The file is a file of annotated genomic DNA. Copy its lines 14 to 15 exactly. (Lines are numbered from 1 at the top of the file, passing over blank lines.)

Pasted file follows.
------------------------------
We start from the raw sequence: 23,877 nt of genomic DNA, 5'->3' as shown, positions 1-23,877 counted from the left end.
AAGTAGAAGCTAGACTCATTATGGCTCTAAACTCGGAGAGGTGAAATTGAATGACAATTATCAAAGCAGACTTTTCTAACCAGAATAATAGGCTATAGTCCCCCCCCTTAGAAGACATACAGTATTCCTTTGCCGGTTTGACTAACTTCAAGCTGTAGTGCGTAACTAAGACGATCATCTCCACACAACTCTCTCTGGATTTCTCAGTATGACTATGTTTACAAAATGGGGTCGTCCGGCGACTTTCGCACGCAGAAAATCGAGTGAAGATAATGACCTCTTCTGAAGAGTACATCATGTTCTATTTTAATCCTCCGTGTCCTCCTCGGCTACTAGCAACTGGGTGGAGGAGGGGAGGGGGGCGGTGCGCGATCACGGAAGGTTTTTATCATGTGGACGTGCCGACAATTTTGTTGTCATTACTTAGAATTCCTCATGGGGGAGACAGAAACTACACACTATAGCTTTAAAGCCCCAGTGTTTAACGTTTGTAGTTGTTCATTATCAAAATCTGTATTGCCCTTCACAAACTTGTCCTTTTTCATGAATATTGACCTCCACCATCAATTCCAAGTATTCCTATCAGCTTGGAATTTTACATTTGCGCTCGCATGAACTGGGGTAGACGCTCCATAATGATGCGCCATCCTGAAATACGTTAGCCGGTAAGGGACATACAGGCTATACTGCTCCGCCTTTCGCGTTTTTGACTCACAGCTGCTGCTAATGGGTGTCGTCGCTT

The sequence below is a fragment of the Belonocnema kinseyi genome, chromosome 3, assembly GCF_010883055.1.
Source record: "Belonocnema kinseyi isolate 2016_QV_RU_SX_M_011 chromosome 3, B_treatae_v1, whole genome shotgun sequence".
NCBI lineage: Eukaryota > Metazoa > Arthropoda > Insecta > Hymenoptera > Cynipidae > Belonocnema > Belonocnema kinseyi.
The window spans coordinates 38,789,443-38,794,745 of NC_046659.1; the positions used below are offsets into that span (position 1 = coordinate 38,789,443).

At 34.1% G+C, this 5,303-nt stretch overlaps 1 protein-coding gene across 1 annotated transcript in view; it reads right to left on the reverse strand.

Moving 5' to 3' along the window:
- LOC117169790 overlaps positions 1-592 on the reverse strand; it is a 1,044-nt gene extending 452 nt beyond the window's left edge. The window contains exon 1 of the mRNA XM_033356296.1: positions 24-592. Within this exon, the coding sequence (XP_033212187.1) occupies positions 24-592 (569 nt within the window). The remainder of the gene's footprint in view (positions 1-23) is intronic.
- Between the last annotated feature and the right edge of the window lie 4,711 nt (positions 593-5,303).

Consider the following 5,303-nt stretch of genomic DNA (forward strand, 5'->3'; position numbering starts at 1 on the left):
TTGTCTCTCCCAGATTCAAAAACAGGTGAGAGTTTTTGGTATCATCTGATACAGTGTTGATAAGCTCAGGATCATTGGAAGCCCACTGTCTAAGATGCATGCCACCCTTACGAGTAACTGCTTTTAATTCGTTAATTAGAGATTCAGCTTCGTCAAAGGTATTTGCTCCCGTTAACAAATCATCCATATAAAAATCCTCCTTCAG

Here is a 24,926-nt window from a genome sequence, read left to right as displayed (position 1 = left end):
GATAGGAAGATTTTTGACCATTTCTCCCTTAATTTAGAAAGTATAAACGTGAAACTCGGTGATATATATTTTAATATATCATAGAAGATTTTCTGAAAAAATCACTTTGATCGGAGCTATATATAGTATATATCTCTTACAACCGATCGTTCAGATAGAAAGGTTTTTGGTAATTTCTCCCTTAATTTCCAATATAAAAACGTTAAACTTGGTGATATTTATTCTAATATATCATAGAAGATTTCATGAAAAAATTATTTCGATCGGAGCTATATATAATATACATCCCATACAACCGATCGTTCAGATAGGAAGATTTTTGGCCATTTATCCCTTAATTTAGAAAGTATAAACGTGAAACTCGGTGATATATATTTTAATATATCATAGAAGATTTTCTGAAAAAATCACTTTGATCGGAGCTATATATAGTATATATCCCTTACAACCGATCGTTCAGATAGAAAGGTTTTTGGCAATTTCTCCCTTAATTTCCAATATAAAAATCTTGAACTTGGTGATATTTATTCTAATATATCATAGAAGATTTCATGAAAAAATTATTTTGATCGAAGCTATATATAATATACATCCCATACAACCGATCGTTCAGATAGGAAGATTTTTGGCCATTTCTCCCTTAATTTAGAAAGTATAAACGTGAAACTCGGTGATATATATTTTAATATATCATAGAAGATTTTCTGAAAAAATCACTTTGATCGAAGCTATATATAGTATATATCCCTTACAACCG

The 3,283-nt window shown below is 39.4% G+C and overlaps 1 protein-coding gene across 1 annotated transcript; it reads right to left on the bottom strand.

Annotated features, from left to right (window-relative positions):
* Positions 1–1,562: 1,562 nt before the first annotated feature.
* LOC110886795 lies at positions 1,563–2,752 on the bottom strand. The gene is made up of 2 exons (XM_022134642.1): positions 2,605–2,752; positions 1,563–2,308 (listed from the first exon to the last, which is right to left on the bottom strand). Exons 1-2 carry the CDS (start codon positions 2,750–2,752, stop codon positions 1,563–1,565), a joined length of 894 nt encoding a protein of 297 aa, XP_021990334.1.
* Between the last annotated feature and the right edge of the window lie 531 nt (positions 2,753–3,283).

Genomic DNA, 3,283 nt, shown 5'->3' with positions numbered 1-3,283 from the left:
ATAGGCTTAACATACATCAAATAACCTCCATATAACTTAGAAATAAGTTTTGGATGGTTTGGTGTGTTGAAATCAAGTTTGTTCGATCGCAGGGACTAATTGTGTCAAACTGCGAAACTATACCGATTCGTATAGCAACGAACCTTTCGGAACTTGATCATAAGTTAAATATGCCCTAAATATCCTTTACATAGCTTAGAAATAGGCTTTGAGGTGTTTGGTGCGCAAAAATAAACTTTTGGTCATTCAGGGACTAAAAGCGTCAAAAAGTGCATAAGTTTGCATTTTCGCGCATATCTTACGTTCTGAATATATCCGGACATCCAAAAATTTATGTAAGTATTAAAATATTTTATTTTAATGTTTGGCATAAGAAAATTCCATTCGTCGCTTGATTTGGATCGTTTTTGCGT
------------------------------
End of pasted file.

GATAGGAAGATTTTTGACCATTTCTCCCTTAATTTAGAAAGTATAAACGTGAAACTCGGTGATATATATTTTAATATATCATAGAAGATTTTCTGAAAAAATCACTTTGATCGGAGCTATATATAGTATATATCTCTTACAACCGATCGTTCAGATAGAAAGGTTTTTGGTAATTTCTCCCTTAATTTCCAATATAAAAACGTTAAACTTGGTGATATTTATTCTAATATATCATAGAAGATTTCATGAAAAAATTATTTCGATCGGAGCTATATATAATATACATCCCATACAACCGATCGTTCAGATAGGAAGATTTTTGGCCATTTATCCCTTAATTTAGAAAGTATAAACGTGAAACTCGGTGATATATATTTTAATATATCATAGAAGATTTTCTGAAAAAATCACTTTGATCGGAGCTATATATAGTATATATCCCTTACAACCGATCGTTCAGATAGAAAGGTTTTTGGCAATTTCTCCCTTAATTTCCAATATAAAAATCTTGAACTTGGTGATATTTATTCTAATATATCATAGAAGATTTCATGAAAAAATTATTTTGATCGAAGCTATATATAATATACATCCCATACAACCGATCGTTCAGATAGGAAGATTTTTGGCCATTTCTCCCTTAATTTAGAAAGTATAAACGTGAAACTCGGTGATATATATTTTAATATATCATAGAAGATTTTCTGAAAAAATCACTTTGATCGAAGCTATATATAGTATATATCCCTTACAACCG

The 3,283-nt window shown below is 39.4% G+C and overlaps 1 protein-coding gene across 1 annotated transcript; it reads right to left on the bottom strand.